The crisis, however, has re-written the ECB’s relationship with Germany. The country’s conservatives fear its bond-buying program has already set the wrong incentives for governments and that its support for banks had piled up dangerous risks on its balance sheet. Earlier this year, Axel Weber resigned as Bundesbank president and from the ECB’s governing council after voicing public opposition to bond buying. In September, his compatriot Jürgen Stark announced his resignation from the ECB’s executive board for similar reasons.

Asked if he has lost Germans’ support for Europe’s economic integration, Mr Trichet is, again, diplomatic. “I don’t know what ‘the Germans’ means…We are living in cultures that are very deep, very profound and very complex, obviously, and where you have a lot of different opinions.” He pays tribute to Mr Stark, who has not spoken out publicly against ECB policy, as “a very close friend” and committed European – although noticably fails to mention Mr Weber.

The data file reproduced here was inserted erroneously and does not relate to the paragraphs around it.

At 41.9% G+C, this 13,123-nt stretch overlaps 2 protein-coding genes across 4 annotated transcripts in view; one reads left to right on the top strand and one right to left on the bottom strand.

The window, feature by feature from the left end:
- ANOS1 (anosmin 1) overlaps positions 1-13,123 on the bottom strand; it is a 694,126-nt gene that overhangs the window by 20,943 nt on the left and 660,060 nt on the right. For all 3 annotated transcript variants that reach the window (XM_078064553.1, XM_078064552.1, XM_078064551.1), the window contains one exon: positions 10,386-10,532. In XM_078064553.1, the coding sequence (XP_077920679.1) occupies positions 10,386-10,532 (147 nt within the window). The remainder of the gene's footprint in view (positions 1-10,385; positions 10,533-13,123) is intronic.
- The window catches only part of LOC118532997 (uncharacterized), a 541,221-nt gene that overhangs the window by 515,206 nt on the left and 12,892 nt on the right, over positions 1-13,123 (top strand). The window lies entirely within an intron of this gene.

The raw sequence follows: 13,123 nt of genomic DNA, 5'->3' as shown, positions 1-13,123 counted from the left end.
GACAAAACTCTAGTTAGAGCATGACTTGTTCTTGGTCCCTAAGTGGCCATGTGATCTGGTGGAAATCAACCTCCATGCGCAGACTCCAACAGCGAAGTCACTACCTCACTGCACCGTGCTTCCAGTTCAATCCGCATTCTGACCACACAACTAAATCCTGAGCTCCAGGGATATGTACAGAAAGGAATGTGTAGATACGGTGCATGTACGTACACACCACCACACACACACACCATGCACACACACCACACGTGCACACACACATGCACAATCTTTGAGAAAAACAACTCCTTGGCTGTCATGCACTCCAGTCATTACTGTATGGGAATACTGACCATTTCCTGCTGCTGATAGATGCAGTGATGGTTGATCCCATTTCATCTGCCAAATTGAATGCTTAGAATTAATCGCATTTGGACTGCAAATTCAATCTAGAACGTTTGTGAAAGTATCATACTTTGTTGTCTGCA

What about the view, widely-held in continental Europe, that governments should not be pushed around by markets. There is a moment’s light relief as Mr Trichet laughs. “I think we are proud to live in market economies because they have proved the right way of producing wealth, and all other experiments have proved catastrophic. That said market economics have to be disciplined. You must have rules. You cannot rely too naively on the spontaneous functioning of markets.”